The price and quality of a product also coincide, definitely in the buyer’s mind, as the high price is also connected to high quality. Yet positioning a product based on its high quality or ‘luxury’ varies from price-based positioning.

    These brands also do not communicate their price point. Still, the focal point of communication is high quality or reputation instead, to generate a demand such that clients want the product regardless of the price.

    Notice that luxury does not necessarily equal higher quality, but clients still feel better because of their credibility because of their long-term brand positioning strategies.

    4. Positioning based on product use or application

    Another way to put your brand in the market is to connect your item with a specific use. Meal replacement supplements, for instance, can be of benefit to anyone who lacks the time or needs a simple, nutritious meal.

    There are also meal replacements specifically tailored for individuals who want gym results, so high in calories and vitamins and minerals added. Other meal substitutes are for those on a diet because they are low in calories and wouldn’t give someone’s exercise a lot of energy.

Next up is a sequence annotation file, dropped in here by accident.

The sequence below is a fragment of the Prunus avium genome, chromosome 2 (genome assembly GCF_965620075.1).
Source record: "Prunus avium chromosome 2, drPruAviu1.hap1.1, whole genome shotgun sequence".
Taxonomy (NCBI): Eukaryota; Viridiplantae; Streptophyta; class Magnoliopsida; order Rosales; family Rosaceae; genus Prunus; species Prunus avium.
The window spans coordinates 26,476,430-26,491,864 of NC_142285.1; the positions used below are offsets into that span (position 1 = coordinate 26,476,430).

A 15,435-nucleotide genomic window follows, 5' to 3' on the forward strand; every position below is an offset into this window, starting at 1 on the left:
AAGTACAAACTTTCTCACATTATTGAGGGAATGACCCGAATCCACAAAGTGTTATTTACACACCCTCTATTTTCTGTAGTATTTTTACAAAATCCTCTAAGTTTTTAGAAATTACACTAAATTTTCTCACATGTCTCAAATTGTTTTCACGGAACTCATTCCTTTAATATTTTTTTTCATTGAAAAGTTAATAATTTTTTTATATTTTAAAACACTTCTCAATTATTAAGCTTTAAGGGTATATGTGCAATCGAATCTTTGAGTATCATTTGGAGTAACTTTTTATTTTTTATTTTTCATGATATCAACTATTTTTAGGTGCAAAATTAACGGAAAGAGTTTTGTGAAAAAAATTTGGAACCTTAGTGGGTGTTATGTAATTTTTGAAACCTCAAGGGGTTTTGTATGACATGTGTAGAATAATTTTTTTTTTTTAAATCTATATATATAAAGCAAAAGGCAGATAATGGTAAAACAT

5. Positioning based on competition

    The positioning based on rivals focuses on using the market as a point of reference for differentiation. Brands emphasize a crucial distinction in their product/service’s marketing offering to make it look favorable and exclusive relative to other marketplace choices. The brand or services would become distinctive.

    Brands may also use the competition as a reference point to pursue a similar strategy. If a particular brand has a large market share, a large group of consumers would be appealing to their positioning strategy. You try to convert some of their customers by selling a similar product at the same price point with similar advantages.